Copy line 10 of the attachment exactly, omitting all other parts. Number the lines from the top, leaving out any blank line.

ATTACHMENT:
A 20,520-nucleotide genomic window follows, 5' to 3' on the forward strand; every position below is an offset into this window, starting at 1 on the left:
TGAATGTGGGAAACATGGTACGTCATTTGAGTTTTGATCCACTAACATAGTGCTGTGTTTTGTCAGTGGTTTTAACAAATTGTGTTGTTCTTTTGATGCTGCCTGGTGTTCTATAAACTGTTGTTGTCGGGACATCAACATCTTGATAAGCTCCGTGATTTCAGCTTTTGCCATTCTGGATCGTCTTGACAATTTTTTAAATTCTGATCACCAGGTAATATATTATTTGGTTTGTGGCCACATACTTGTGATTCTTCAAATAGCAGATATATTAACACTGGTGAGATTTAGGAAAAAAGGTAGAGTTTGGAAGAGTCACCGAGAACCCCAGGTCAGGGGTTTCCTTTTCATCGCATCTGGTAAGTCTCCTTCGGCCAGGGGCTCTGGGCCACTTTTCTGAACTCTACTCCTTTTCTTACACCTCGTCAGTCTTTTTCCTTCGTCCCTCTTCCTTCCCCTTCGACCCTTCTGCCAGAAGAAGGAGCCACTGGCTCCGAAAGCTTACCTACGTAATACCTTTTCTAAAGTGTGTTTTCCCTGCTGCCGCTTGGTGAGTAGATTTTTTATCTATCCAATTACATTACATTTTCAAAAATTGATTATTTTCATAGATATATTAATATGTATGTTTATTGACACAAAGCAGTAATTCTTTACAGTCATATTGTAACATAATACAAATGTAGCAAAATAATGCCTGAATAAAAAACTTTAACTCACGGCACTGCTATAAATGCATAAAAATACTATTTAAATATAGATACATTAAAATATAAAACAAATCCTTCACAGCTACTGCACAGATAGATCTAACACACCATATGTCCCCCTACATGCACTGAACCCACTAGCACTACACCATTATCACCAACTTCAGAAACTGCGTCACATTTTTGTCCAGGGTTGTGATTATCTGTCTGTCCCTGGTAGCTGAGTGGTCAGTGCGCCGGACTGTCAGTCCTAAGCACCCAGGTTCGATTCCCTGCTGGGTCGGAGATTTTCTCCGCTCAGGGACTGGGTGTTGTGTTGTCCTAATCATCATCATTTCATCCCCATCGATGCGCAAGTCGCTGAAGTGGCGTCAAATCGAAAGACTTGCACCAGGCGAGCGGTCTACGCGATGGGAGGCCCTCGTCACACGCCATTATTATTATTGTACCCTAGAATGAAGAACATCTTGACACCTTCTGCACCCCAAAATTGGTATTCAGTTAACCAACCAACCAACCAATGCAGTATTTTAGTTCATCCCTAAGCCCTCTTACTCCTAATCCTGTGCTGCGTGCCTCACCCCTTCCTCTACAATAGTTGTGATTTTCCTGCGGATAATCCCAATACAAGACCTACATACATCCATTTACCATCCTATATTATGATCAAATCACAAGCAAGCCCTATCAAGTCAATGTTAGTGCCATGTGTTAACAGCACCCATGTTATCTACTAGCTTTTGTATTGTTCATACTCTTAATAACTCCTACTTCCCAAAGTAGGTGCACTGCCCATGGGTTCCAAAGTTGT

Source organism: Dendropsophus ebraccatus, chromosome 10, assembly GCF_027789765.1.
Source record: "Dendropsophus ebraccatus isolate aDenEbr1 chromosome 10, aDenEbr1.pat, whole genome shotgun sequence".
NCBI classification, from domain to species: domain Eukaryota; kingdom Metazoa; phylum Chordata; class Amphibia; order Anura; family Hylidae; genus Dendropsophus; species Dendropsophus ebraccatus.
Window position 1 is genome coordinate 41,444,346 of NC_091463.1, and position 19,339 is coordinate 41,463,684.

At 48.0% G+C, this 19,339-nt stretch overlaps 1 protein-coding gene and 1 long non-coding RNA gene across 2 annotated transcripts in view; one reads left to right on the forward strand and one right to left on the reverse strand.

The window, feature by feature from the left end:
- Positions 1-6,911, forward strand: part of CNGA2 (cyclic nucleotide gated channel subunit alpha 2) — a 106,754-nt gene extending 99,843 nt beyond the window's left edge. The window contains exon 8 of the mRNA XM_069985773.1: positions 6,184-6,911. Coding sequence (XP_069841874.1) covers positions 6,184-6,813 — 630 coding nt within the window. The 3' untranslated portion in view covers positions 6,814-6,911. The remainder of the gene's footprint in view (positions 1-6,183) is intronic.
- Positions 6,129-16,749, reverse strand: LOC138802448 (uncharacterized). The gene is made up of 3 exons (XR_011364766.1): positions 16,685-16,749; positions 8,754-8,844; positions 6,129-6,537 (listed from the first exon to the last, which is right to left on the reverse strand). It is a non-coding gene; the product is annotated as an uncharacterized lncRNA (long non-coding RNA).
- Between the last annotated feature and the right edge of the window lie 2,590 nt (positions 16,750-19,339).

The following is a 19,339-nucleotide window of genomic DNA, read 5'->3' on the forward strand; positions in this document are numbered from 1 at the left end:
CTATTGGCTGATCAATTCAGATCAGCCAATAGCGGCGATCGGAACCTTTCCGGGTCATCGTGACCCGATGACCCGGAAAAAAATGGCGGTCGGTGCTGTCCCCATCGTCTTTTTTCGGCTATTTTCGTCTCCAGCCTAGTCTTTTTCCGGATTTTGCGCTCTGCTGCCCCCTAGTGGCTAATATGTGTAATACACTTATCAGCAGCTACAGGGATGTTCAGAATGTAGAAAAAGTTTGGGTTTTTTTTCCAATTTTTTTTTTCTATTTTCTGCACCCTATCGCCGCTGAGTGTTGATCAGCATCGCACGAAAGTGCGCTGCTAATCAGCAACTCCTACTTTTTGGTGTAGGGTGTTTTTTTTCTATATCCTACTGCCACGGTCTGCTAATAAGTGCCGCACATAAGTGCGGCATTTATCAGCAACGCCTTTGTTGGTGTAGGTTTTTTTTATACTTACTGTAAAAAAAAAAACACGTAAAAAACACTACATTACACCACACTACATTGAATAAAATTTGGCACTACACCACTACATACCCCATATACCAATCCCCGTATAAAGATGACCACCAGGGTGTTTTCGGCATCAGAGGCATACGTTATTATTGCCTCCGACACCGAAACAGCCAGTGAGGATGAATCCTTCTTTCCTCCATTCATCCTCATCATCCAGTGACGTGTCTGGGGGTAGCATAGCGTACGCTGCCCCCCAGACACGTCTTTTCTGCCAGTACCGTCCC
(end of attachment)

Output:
- Positions 6,129-16,749, reverse strand: LOC138802448 (uncharacterized). The gene is made up of 3 exons (XR_011364766.1): positions 16,685-16,749; positions 8,754-8,844; positions 6,129-6,537 (listed from the first exon to the last, which is right to left on the reverse strand). It is a non-coding gene; the product is annotated as an uncharacterized lncRNA (long non-coding RNA).